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Local Authorities Running Out Of Options?

Care England, the largest representative body for independent providers of adult social care has calculated that around a third of Local Authorities, 56 in total, will be unable to raise much needed social care funds via the social care precept in 2019/20.

Professor Martin Green OBE, Chief Executive of Care England, says:

“These Local Authorities have exhausted their Social Care Precept flexibility over the course of the last 2 years and with budgets being tightened it is hard to envisage where the necessary extra funds will come from in 2019/20.  Care England has long called for the ability to plan for the long term in order to have some stability in the sector both in terms of providers investing in services, but crucially for those in receipt of services having certainty over the services that they require remaining in place”.

The Adult Social Care Precept scheme was first  introduced for the Council Tax year 2016/17  where councils could raise the  precept  by 2% specifically for adult social care;   and the scheme was updated  in 2017 to allow councils to raise the precept by a total of 6% between 2017/18 and 2019/20.  If councils exceeded this amount, they would be required to call for a local referendum.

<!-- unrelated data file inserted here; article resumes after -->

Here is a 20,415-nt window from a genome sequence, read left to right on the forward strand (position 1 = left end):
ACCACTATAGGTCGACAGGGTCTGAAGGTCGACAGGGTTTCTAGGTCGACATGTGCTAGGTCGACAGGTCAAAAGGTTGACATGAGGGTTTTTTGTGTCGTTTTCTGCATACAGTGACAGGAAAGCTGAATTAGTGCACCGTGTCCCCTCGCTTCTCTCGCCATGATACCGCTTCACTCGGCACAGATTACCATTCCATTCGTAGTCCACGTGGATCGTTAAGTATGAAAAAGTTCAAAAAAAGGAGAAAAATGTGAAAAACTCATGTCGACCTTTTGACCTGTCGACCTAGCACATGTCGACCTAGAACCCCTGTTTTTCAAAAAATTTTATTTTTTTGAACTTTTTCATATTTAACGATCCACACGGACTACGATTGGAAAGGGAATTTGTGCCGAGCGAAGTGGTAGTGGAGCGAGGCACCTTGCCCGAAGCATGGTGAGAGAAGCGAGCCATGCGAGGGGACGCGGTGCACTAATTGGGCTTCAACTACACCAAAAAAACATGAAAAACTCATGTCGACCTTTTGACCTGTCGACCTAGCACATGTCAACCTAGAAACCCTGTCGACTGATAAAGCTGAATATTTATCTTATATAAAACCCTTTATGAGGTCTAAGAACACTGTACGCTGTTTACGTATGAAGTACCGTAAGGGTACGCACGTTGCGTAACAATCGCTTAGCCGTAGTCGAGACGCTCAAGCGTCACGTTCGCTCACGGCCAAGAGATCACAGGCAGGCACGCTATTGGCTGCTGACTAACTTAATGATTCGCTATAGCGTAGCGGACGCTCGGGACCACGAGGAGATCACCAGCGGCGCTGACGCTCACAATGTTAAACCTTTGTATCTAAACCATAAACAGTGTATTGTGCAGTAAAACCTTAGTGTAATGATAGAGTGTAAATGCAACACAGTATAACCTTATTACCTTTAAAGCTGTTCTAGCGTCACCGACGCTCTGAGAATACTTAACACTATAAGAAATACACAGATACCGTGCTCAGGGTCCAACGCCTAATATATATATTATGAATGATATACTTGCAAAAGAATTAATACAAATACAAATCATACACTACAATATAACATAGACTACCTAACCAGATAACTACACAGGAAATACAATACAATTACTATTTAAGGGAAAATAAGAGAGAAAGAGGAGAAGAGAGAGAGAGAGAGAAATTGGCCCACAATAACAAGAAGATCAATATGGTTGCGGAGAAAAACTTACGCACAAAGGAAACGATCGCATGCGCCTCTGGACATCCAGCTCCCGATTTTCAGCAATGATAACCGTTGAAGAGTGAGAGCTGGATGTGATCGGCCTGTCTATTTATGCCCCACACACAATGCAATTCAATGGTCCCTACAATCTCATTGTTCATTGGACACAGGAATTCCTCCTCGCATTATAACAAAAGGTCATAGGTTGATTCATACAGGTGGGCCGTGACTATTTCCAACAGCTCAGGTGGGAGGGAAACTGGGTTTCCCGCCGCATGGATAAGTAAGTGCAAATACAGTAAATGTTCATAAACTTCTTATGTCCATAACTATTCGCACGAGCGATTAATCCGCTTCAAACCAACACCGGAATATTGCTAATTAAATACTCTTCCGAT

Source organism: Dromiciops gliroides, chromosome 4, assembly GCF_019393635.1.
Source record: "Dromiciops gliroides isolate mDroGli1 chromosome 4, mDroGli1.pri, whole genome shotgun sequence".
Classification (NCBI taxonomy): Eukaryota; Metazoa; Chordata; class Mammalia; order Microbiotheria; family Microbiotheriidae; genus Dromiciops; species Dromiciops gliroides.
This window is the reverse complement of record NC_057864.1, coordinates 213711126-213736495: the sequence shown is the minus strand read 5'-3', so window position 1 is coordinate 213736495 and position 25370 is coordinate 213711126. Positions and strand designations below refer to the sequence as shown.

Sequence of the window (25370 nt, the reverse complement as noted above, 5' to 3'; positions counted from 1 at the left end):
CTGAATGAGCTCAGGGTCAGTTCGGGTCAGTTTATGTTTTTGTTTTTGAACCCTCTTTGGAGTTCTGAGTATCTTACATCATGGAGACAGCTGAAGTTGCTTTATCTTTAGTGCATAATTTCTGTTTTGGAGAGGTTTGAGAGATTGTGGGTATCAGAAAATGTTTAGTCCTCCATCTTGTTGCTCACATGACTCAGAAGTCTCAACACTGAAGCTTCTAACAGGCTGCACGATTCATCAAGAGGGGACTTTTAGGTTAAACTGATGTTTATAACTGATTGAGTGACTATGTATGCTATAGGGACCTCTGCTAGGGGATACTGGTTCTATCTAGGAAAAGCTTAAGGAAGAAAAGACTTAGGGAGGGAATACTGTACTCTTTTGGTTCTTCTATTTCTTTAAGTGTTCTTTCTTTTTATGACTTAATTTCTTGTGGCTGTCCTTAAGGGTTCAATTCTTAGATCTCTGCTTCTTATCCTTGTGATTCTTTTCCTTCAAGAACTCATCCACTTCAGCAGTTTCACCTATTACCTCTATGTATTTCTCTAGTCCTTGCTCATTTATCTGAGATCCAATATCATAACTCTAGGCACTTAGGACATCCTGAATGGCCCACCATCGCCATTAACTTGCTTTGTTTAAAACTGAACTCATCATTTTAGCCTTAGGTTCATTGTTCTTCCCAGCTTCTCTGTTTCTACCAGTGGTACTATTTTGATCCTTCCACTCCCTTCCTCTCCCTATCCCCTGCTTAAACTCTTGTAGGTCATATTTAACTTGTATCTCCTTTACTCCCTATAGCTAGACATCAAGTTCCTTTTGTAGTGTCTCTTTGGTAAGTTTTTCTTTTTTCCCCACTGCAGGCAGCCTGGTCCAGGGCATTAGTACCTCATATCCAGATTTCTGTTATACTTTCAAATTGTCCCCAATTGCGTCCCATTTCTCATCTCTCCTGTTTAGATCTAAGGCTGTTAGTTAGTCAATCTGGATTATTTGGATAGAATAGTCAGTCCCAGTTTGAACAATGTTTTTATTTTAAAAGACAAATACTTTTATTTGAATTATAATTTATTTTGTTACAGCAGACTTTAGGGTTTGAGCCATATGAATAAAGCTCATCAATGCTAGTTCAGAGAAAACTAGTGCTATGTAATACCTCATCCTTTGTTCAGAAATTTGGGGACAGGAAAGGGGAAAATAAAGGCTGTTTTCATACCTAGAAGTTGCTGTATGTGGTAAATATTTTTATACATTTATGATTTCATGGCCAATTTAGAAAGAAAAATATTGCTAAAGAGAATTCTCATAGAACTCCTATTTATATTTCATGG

Martin Green continues:

“Whilst it is commendable that councils have used the full flexibility of the Adult Social Care Precept to meet pressures, the outlook for 2019/20 looks very bleak and the Government needs to step-in urgently to avert care home closures as providers struggle with rising costs and low fees paid by councils”.

Care England is collating Freedom of Information requests across 152 councils to gather data on commissioning activity for 2018/19. This data is being collected on the themes of fees paid by councils for residential, nursing home and supported living care, as well as use of resources and placement activity across older people and learning disability care. Once collated, Care England will triangulate responses with other data such as quality ratings, projections on bed numbers and staffing, and analysis of council’s spending plans to build up a comprehensive picture of how each council is responding to the challenges and opportunities of supporting a sustainable local care market.

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